Hargis Reunion

The Courant American
Cartersville, Georgia
June 4, 1891, Page 1
Transcribed by:  

A Happy Reunion.
Members of the Hargis Family Gather at the Old Home.
Personnel of the Assemblage—Interesting Talks—A Good Dinner—Capt. “Dick’s” Hospitality.

Five years ago Capt. Dick Hargis invited his brothers and sisters, with their families, and a number of friends to his beautiful and attractive home four and a half miles from Cartersville, to enjoy a reunion of the Hargis family. Such a pleasant and profitable experience did they have that they decided that on each recurring anniversary of the birth of their father, Milton Hargis, they would hold a reunion like the first, and from that time the Hargis family reunion has been a fixed annual affair, and the ever increasing interest and pleasure manifested indicates that the institution will be perpetuated. By common consent the reunions are always held at Capt. Hargis’ home, it being the old home place where the boys and girls of the family spent the happy hours of their childhood together.

This reunion came off last Saturday, and all who attended spent a day of solid enjoyment. Capt. Hargis has taken care to make this reunion better than any of the former ones. He went to the house of his ancestors in Pearson county, North Carolina, and brought back with him his father’s sister, Miss Lavina Hargis, an old lady about eighty years old. This was her first visit to Georgia, and her nieces and nephews were delighted to have her with them on this occasion. It was affecting to see the love they bore her. Besides the aunt spoken of there were present: Capt. Dick Hargis and family, Cass Station; Mr. Thos. Hargis and family, Mr. “Fant” Hargis and family, and Mr. Jas D. Rogers and family, Kingston; Mrs. O. P. Hargis and children, and Mrs. Lumpkin, Rome; Mr. and Mrs. Wm. Loveless, Mrs. N. Gilreath and children, Mr. Henry Hargis, Mrs. J. M. Purse and children, Felton Jones, Felton Loveless, Ab Goodwin, Cartersville; Jno. R. Banton, Cincinnati; J. A. Banton, New York; J. O. Hargis, W. & A. Railroad; Thos. McKelvey, Mr. C. N. Quillian and family, Dr. Griffin and Misses McKelvey, Cass Station; Mr. W. A. Chunn, Cassville; W. C. Walton, Bartow County; Mr. W. S. Mundy and family, Chattanooga; Misses Rogers, Bayless, Barrette, Bruce and Dunlap, Kingston; Mr. Bostwick, Southern Express company, and others.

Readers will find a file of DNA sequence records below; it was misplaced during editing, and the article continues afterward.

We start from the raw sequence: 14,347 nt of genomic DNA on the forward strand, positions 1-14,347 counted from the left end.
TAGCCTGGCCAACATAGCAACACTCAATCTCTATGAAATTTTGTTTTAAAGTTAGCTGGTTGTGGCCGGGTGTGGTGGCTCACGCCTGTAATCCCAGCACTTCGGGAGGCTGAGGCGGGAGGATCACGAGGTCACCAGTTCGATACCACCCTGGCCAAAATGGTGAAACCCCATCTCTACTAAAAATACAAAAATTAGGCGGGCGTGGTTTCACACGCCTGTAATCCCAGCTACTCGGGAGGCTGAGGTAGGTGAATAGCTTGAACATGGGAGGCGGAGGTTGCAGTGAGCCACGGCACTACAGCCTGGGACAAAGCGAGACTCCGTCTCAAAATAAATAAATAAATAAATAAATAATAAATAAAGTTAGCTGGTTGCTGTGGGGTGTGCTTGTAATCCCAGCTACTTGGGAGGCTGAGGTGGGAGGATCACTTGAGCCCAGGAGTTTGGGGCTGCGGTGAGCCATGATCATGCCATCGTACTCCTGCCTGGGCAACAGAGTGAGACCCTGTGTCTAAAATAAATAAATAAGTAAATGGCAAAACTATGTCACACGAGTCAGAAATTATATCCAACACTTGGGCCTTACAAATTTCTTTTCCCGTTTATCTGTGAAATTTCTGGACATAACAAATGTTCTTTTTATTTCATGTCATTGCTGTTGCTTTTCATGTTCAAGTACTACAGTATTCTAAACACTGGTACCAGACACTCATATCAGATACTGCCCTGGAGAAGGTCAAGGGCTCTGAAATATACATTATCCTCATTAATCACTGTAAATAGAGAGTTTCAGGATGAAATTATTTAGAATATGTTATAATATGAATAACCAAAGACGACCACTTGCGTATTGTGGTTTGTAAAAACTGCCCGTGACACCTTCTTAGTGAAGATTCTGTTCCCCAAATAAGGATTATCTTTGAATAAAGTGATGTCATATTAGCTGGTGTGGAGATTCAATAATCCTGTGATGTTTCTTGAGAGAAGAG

In the morning the crowd enjoyed themselves in various ways, some wandered about the scenes of their earliest days to notice the changes made by the hand of modern improvement, others walked to admire the well ordered farm and ideal home, and the children were grouped about laughing and chatting in much merriment and glee.

At one o’clock it was said that dinner was ready. It was enjoyed in picnic style under the shade trees in the grove surrounding the house. A grand dinner it was. Only a side glance at it excited the appetite to a desperate extent. It was a substantial meal, prepared by substantial hands and taken in by a substantial crowd.

When the feast of food was ended then came “a feast of reason and a flow of soul.” All the speeches were short and abounded in wit and good sense. The popular voice made Capt. Hargis master of ceremonies. He spoke first; many considered his effort the best of his life on any occasion like this. His listeners laughed at his rich fund of wit, and cried when he alluded to his love for his kindred and old home. “I know I love you all,” said he, as he looked at the faces of the dear ones around him, and the tears that coursed his cheeks told that it was true. He spoke feelingly of Freddie Hargis, son of Mr. Thos. Hargis, of Kingston, as the only one of those at the reunion last year who had passed from earth since then.

Messrs. Jas. D. Rogers, John Banton, Jas. F. Hargis, Harry Hargis, W. S. Mundy, Dr. C. F. Griffin, W. A. Chunn and Tom Hargis all made remarks appropriate to the occasion. The speeches were very much enjoyed.

When the speaking was ended the sound of voices in sweet accord with the piano was heard in the parlor. A chorus of voices sang “Home Sweet Home,” and “There’s a Land that is Fairer than Day,” and then came the parting farewell.

Thus ended a day fraught with many pleasures and the hope of it returning many times is cherished by all who were there.


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